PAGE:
After winning the initial clash General Eshton sent spies east to the Great Plateau to investigate the Benjaminites’ weak points, and he moved his force by hidden animal tracks, known only to sympathetic locals, to surround the enemy.
General Eshton marched forth under his Manifest of Freedom, a standard that he raised to rally the Judahites to defend their liberties from the group of dissenters who wanted to establish their leader as a king and who were even willing to ally themselves with the hated Benjamites to do it. General Eshton was so angry with the dissenters, who were led by a man named Paulus, that he tore his cloak and wrote upon it, In memory of Bat-El, our freedom, our peace, our wives, and our children.
With these words he rallied the Judahites to defend their families and their liberty, chasing away the Benjaminites and the Judahite militias loyal to Paulus in the process. Any Judahite dissenters who managed to survive were put to death by Eshton. The Benjaminites were scattered to the east. Then Eshton raised the Manifest of Freedom upon every Judahite tower.
Soon there were many more such towers, for Eshton erected a fortified line of cities on the edge of the slope that formed the border between the Judahites and the Benjaminites. After that the Judahites greatly prospered, while the Benjaminites steadily diminished until they became little more than scattered bands of highway robbers. As the years wore on the borders of Menkal were gradually extended east to encompass Glenah Wood and they were extended south to a line between Mount Narutha and the mouth of the river Sabik. And it was said there never was a happier time, before or since, among any of the people of the tribe of Judah.
21 – ARRIVAL
When the Army of Mastema had securely occupied Salem, High Lord Patriarch Kirodiel Gerash took the balance of his forces and sailed over the Western Sea to the place where the northern and southern ice came together. There he relieved and strengthened the garrisons that defended the Gerash stores. Then Kirodiel led his army down into the West Lands, and it was the first such invasion by family Gerash against any other House since before the Second Deluge.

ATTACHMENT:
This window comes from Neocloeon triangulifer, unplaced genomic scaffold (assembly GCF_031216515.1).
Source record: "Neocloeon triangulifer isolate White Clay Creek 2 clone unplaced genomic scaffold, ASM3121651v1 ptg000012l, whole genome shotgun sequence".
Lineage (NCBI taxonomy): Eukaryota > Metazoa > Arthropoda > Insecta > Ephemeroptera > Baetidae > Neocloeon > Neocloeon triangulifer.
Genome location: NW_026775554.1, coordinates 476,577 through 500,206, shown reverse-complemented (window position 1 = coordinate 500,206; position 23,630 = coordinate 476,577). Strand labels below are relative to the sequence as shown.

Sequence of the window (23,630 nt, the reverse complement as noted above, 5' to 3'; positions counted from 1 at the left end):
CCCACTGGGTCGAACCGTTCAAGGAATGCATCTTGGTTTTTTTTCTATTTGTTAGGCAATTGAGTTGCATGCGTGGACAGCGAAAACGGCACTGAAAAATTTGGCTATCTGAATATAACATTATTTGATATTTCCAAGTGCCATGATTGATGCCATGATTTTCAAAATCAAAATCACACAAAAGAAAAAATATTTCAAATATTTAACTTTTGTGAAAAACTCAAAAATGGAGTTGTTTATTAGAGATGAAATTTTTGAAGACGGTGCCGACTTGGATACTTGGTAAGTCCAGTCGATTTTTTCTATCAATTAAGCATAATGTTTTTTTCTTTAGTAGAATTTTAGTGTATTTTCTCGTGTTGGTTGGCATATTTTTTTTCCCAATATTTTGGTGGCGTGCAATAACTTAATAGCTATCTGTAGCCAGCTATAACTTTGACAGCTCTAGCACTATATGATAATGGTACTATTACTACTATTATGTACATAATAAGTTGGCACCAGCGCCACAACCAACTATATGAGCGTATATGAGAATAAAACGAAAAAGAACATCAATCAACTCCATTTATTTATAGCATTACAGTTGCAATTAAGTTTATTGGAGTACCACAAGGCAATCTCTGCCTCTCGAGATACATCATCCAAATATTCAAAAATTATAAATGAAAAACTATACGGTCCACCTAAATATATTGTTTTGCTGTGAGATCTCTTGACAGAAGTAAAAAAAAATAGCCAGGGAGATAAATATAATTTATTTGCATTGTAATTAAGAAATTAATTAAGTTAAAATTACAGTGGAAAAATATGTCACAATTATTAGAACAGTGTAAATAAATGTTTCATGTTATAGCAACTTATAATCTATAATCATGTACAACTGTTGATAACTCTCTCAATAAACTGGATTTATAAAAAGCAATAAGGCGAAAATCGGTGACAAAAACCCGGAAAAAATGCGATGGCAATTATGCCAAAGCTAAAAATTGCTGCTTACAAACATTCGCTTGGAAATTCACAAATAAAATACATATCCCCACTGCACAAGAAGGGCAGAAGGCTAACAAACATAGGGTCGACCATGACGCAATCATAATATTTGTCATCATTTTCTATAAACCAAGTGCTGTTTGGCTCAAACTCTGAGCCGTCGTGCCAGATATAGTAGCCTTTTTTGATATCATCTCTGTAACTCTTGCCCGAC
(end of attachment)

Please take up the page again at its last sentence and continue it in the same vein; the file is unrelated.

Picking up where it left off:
When Kirodiel was come to the foot of the Ice in the West Lands a division of troops from the House of Bellon confronted him. They had been mobilized when Talishi presented intelligence of the invasion to King Arman. And though House Gerash had overwhelming numbers on the field, Kirodiel did not signal them to attack, but the white flags of parley-truce were unfurled, and the High Lord Patriarch came forth to speak to the commander of the Bellon force.
He said, “Mastema himself it is who stands against you. Do not hinder the faithful of the House of Gerash. Do not send your sons to thwart the justice of the Army of Mastema, for on the Plain of Judgment they shall be consumed like dry grass! Yield up this Talishi interloper. Abandon your false deity El Shaddai and turn back to your first love, Mastema the All-Merciful, or the fire of his indignation shall devour your young!”
And the commanding Bellon general held forth his written orders and replied, “Behold, Lord of the White Beards! I have been authorized by the King to accompany His Excellency the High Lord Patriarch of the House of Gerash to Rumbek for a parley, he and any reasonably-sized force His Excellency might deem to be suitable to assure his protection. For it may not be known to His Excellency that the heads of House Sala, Antero, and Larund are also convening in the city to take council with the King and Lady Talishi.”
To this Kirodiel agreed. Both armies left the field unblooded. The Bellon division returned west with Kirodiel, who took a single company, but not before Kirodiel had sent his forces north led by Zadkiel.
Under the command of Mastema’s prophet the army came to a bay which was the easternmost finger of the sea. Zadkiel set a strong perimeter to catch any Bellon spies, then he set his whole army to work building many ships of war. Swiftly a great navy was built by the united forces of the whole House of Gerash, as insurance, lest the parley in Rumbek did not go to the liking of Kirodiel.
When everything was done in preparation for the Council of Royals and there remained only the impending arrival of the great Personages, Queen Aurra’s two serving wenches Luzea Cedarbranch and Aliwe Halil found themselves in the astonishing situation of having nothing to do. So they removed to a small empty nook above the great hall of the airy stone castle high enough to see everything and waited for the nobles to filter in. Whimsical Luzea, who spoke only in poetry, uttered a verse then:
I sing of final days brought by White Beard. When noble ones rose against what they feared. Just close your eyes to watch them meet the King. Mark two slave women who observe unseen.
Her more wary companion Aliwe laughed a bit at this, but then she said soberly, “If they catch us here avoiding work Queen Aurra will have us flogged until the skin hangs from our back in bloody strips!”